Cheryl and Lenore first met through Big Brothers Big Sisters Mountain Region
38 years ago. “She showed me that you can go out and do anything you want to achieve.” – Lenore
By Olivia Harlow | firstname.lastname@example.org
Aug 3, 2019
At 13, Lenore Tapia-Baker was grieving the loss of her mother,
struggling with the shift from childhood to adolescence and
getting bullied in school by classmates because she was a tomboy,
Then she met Cheryl Alters Jamison.
The pair were matched through the local chapter of the nationwide
nonprofit Big Brothers Big Sisters’ volunteer mentorship program in 1981,
when it was just 2 years old. The teen and the young woman
— 15 years her senior — quickly developed what would become a lifelong
and life-changing relationship.
“We just hit it off,” Tapia-Baker said. “We were finishing each other’s sentences from the beginning.”
They don’t just consider themselves friends, said Jamison, 66,
an award-winning cookbook author, and Tapia-Baker, 51 — they’re family.
Tapia-Baker said her relationship with Jamison “gave me a boost …
and filled a void” left by the death of her mother a few years earlier.
She needed a positive female role model at that critical time in her life, she said.
When Tapia-Baker turned 18, the two were among the first
“Big Sister-Little Sister” matches in Santa Fe to graduate from the program
— and Tapia-Baker was the first local “Little” who went on to become a mentor
in what is now Big Brothers Big Sisters Mountain Region, a 40-year-old,
10-county operation that matches more than 1,000 kids each year
between 6 and 18 with adult volunteers.
It’s not just about serving “needy” or “at risk” kids, said CEO David Sherman —
“I hate those terms,” he said — but instead involves “being an advocate for a child.”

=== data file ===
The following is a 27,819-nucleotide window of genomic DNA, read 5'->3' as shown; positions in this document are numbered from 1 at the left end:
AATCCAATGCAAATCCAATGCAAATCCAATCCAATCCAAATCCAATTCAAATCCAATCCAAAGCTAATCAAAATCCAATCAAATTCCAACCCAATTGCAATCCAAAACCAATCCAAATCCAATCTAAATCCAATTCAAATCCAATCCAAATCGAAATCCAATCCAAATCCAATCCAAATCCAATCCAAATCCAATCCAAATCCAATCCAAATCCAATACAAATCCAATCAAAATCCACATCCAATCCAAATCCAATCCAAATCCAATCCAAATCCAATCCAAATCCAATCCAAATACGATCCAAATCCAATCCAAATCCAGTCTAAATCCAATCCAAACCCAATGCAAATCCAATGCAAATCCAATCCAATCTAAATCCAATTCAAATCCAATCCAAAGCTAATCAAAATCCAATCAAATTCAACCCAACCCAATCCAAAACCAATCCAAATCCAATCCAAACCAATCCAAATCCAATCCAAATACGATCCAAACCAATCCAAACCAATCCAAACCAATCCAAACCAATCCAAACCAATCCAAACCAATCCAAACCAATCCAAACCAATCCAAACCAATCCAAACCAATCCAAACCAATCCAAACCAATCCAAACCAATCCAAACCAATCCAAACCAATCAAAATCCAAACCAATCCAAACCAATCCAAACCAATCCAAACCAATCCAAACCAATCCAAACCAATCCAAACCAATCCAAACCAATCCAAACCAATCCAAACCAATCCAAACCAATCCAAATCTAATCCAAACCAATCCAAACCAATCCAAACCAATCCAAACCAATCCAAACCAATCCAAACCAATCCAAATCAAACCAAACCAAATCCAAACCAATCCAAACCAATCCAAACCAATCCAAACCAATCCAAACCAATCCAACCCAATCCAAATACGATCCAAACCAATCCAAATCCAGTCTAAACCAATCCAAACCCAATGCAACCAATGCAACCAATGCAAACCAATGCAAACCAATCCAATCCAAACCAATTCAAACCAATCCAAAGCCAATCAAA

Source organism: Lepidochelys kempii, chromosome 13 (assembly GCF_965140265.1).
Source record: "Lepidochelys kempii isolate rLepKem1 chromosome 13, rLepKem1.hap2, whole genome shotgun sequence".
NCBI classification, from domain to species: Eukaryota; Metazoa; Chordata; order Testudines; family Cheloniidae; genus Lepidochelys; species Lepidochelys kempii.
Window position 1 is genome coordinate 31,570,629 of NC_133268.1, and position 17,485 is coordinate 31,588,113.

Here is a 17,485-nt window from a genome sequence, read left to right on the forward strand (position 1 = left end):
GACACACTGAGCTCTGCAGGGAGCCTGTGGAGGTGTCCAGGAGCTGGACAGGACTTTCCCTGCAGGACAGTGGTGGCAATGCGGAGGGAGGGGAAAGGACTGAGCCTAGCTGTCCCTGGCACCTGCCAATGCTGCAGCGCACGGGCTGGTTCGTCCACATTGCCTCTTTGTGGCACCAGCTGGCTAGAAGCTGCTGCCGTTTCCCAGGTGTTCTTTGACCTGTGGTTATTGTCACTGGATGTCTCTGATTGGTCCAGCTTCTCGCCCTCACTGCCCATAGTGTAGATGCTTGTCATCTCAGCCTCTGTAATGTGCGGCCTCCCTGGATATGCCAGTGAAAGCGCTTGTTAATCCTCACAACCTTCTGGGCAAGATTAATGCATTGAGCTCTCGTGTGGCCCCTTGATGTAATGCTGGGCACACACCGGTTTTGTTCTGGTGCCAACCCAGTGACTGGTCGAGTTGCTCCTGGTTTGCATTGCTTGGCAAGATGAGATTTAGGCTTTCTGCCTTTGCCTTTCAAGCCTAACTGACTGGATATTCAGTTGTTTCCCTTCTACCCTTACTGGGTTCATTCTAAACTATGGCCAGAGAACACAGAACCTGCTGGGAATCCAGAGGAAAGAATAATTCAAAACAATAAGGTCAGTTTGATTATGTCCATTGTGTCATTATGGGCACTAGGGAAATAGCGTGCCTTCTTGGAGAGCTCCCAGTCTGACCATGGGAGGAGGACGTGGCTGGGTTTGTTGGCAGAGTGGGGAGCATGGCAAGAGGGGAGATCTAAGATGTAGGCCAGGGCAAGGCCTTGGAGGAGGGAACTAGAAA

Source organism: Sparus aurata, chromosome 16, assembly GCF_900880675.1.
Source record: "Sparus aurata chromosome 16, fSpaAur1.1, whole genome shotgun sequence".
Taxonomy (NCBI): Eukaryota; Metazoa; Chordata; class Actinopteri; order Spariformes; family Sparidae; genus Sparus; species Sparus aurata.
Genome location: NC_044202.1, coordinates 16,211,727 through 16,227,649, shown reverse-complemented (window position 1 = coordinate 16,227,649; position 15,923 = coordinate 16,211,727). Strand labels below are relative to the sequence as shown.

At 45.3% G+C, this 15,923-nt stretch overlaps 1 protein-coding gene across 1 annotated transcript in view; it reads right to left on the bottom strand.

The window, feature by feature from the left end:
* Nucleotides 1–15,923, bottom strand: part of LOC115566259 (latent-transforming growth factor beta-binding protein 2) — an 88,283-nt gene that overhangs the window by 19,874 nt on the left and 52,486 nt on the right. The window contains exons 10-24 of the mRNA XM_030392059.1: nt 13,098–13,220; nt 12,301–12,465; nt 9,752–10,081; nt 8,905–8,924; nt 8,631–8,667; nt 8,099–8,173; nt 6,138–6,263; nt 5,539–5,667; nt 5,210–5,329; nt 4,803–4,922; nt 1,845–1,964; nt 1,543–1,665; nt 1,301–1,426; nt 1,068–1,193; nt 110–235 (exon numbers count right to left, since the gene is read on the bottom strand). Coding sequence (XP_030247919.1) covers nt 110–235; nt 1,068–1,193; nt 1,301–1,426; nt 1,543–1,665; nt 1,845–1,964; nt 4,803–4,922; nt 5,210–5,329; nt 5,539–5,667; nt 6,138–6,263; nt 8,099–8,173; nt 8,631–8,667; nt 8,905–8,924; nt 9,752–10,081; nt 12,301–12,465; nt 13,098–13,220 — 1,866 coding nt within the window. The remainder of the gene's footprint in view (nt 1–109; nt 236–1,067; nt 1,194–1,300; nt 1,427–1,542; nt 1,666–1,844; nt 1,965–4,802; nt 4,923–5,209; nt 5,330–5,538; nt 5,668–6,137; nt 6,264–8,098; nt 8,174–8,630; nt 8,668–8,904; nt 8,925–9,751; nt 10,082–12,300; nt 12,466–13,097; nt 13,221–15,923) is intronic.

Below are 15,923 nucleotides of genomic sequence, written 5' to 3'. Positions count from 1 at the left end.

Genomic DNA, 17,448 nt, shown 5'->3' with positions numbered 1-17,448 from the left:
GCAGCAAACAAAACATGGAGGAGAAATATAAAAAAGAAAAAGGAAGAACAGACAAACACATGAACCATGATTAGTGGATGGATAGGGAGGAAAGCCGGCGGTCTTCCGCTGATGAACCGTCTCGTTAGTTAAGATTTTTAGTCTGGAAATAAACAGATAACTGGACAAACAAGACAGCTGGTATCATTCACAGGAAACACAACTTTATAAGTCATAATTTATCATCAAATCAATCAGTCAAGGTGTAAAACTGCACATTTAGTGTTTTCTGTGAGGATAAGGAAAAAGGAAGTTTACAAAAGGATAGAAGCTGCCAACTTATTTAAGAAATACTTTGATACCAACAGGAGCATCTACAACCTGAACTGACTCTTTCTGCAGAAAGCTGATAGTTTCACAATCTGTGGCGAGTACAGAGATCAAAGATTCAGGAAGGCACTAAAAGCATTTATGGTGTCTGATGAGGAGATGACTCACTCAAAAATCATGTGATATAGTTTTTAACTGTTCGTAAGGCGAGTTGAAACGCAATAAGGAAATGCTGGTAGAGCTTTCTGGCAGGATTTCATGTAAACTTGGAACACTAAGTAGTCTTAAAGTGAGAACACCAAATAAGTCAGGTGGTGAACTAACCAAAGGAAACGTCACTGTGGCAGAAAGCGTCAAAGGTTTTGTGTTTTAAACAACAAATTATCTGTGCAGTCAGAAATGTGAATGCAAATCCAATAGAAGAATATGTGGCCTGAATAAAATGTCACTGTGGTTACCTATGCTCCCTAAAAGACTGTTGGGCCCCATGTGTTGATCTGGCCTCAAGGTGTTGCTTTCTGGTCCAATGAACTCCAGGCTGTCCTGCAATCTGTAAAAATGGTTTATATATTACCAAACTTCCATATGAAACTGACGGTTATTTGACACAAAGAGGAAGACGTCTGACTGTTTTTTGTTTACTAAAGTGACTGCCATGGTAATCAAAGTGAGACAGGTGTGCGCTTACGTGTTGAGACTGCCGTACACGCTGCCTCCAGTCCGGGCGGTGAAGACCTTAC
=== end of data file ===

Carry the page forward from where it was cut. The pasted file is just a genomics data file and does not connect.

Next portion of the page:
The overarching goal, Sherman said, is “helping young people reach their fullest potential.”
Sherman, who took the top position at Big Brothers Big Sisters Mountain Region last year,
said he is still in touch with a Little Brother he mentored 20 years ago.
As Sherman and other officials with the nonprofit prepare for fall celebrations
spotlighting the organization’s 40th anniversary, they are searching for people like
Tapia-Baker and Jamison to tell their stories, testifying to the long-term effects
the program has had on its participants.
“The mentor relationship is extremely valuable,” Jamison said.
“You can count on somebody. They’re gonna be there for you.”
She and Tapia-Baker met each week for nearly five years, making popcorn
and watching movies, riding bikes through the park, rollerblading
around downtown and preparing meals together. Among their favorite memories:
carving pumpkins for Halloween, skiing in Telluride, Colo.,
and attending a Beach Boys concert at the
New Mexico State Fair in the early 1980s.
Jamison had a job at the time in arts management, which required regular travel.
Tapia-Baker sometimes tagged along to places like California and New Orleans.
Through these excursions, Tapia-Baker said, she developed a love for adventure.
But one of the top priorities for Jamison was far more commonplace:
helping Tapia-Baker complete her homework, from proofreading her Little Sister’s
written assignments to helping her research information for book reports.
She often used their shared love of baking to strengthen Tapia-Baker’s
mathematics skills by turning recipe measurements into equations, she said.
As Tapia-Baker grew older, Jamison helped her write résumés, apply for jobs
and enroll in classes at Santa Fe Community College. Most of their time together
was spent talking. Their conversations revolved around friends, boys and
“just personal stuff,”Tapia-Baker said.
“As a female role model, she showed me that you can go out
and do what you want to achieve,” said Tapia-Baker,
who went on to work in management positions,
including 12 years as a manager at an Albertsons store.
Having learned firsthand that mentorship can leave a lasting impression,
Tapia-Baker said, she became a Big Sister soon after graduating from the program:
“I wanted to give that to someone.”